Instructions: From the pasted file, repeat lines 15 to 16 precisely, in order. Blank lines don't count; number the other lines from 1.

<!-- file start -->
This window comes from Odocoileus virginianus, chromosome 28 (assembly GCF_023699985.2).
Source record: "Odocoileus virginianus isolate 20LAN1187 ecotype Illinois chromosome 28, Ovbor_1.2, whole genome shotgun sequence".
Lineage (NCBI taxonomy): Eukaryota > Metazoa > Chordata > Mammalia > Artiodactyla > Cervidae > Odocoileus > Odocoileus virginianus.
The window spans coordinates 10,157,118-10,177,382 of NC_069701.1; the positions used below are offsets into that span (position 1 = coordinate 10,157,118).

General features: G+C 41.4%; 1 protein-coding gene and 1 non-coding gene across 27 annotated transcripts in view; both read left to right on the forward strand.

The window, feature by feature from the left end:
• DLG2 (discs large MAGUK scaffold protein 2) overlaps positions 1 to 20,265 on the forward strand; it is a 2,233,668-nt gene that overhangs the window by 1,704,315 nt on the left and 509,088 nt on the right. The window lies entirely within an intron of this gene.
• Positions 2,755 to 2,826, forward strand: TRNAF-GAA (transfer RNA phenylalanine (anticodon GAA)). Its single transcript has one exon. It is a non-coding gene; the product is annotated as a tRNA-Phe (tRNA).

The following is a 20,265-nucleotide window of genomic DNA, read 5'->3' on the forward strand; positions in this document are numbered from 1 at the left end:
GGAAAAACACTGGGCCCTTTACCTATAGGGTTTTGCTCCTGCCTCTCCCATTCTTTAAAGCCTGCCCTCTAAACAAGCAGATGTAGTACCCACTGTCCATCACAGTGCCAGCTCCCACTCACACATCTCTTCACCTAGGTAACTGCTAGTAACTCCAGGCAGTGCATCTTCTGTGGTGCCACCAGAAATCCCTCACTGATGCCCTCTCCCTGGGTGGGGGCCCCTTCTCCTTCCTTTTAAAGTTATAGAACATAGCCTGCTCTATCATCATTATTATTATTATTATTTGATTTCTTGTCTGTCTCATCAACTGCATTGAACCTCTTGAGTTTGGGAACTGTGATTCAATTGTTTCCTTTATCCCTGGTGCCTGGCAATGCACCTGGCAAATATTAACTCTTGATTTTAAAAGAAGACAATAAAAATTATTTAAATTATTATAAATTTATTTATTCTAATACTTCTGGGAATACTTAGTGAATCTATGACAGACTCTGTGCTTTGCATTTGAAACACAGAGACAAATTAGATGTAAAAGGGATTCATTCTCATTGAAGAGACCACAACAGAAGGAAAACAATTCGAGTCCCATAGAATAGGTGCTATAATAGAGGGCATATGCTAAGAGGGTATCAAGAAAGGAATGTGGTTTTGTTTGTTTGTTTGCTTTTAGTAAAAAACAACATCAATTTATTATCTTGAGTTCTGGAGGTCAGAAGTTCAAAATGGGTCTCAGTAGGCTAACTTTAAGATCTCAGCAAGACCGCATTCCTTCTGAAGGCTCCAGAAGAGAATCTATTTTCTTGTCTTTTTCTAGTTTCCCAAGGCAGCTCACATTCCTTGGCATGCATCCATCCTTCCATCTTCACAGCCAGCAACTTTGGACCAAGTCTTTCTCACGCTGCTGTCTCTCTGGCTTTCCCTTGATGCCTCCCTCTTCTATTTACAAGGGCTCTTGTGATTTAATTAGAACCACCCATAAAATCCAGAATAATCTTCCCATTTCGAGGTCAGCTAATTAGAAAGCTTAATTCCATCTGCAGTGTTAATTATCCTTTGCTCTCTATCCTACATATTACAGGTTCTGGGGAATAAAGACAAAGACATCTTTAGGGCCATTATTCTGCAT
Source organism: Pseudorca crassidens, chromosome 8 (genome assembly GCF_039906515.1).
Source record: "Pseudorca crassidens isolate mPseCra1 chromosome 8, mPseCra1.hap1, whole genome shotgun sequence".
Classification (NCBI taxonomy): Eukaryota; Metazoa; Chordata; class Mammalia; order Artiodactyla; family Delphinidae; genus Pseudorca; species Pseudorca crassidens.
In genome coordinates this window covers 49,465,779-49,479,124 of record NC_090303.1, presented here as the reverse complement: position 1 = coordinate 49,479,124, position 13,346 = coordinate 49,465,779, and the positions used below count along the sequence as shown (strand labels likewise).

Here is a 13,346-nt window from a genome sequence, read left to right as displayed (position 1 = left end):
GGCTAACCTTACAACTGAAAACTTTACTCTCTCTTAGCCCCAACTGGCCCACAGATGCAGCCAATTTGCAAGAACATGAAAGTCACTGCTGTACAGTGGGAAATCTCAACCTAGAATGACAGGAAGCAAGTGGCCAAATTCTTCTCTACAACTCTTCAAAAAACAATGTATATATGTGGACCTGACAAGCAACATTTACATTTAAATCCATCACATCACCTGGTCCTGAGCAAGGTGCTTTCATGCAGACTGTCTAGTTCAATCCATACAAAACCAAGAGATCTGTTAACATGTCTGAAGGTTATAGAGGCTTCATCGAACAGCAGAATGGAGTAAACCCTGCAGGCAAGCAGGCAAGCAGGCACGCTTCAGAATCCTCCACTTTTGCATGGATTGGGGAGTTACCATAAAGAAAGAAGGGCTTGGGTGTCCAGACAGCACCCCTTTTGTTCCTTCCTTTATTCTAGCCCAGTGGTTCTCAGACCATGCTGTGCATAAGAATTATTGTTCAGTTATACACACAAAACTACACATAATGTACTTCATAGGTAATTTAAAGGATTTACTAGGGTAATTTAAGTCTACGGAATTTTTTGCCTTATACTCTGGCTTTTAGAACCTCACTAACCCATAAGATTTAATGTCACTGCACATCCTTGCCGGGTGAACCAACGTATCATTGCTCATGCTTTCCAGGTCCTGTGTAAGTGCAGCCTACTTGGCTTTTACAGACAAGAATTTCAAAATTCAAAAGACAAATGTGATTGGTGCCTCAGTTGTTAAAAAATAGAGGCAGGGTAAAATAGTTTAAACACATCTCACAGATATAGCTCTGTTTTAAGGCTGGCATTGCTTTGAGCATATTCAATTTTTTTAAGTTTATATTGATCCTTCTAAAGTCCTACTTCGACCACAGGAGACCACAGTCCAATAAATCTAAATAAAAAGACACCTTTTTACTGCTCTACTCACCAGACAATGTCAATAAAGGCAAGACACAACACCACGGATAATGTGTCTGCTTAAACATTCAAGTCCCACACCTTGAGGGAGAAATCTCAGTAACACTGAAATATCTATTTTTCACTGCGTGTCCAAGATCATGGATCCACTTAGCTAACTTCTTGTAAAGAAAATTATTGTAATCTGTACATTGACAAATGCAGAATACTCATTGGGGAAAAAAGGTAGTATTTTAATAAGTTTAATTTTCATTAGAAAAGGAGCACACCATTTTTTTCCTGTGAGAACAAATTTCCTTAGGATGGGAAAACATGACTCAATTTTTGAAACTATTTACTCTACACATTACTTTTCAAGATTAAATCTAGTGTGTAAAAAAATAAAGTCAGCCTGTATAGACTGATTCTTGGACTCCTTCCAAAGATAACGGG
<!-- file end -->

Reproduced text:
Here is a 13,346-nt window from a genome sequence, read left to right as displayed (position 1 = left end):
GGCTAACCTTACAACTGAAAACTTTACTCTCTCTTAGCCCCAACTGGCCCACAGATGCAGCCAATTTGCAAGAACATGAAAGTCACTGCTGTACAGTGGGAAATCTCAACCTAGAATGACAGGAAGCAAGTGGCCAAATTCTTCTCTACAACTCTTCAAAAAACAATGTATATATGTGGACCTGACAAGCAACATTTACATTTAAATCCATCACATCACCTGGTCCTGAGCAAGGTGCTTTCATGCAGACTGTCTAGTTCAATCCATACAAAACCAAGAGATCTGTTAACATGTCTGAAGGTTATAGAGGCTTCATCGAACAGCAGAATGGAGTAAACCCTGCAGGCAAGCAGGCAAGCAGGCACGCTTCAGAATCCTCCACTTTTGCATGGATTGGGGAGTTACCATAAAGAAAGAAGGGCTTGGGTGTCCAGACAGCACCCCTTTTGTTCCTTCCTTTATTCTAGCCCAGTGGTTCTCAGACCATGCTGTGCATAAGAATTATTGTTCAGTTATACACACAAAACTACACATAATGTACTTCATAGGTAATTTAAAGGATTTACTAGGGTAATTTAAGTCTACGGAATTTTTTGCCTTATACTCTGGCTTTTAGAACCTCACTAACCCATAAGATTTAATGTCACTGCACATCCTTGCCGGGTGAACCAACGTATCATTGCTCATGCTTTCCAGGTCCTGTGTAAGTGCAGCCTACTTGGCTTTTACAGACAAGAATTTCAAAATTCAAAAGACAAATGTGATTGGTGCCTCAGTTGTTAAAAAATAGAGGCAGGGTAAAATAGTTTAAACACATCTCACAGATATAGCTCTGTTTTAAGGCTGGCATTGCTTTGAGCATATTCAATTTTTTTAAGTTTATATTGATCCTTCTAAAGTCCTACTTCGACCACAGGAGACCACAGTCCAATAAATCTAAATAAAAAGACACCTTTTTACTGCTCTACTCACCAGACAATGTCAATAAAGGCAAGACACAACACCACGGATAATGTGTCTGCTTAAACATTCAAGTCCCACACCTTGAGGGAGAAATCTCAGTAACACTGAAATATCTATTTTTCACTGCGTGTCCAAGATCATGGATCCACTTAGCTAACTTCTTGTAAAGAAAATTATTGTAATCTGTACATTGACAAATGCAGAATACTCATTGGGGAAAAAAGGTAGTATTTTAATAAGTTTAATTTTCATTAGAAAAGGAGCACACCATTTTTTTCCTGTGAGAACAAATTTCCTTAGGATGGGAAAACATGACTCAATTTTTGAAACTATTTACTCTACACATTACTTTTCAAGATTAAATCTAGTGTGTAAAAAAATAAAGTCAGCCTGTATAGACTGATTCTTGGACTCCTTCCAAAGATAACGGG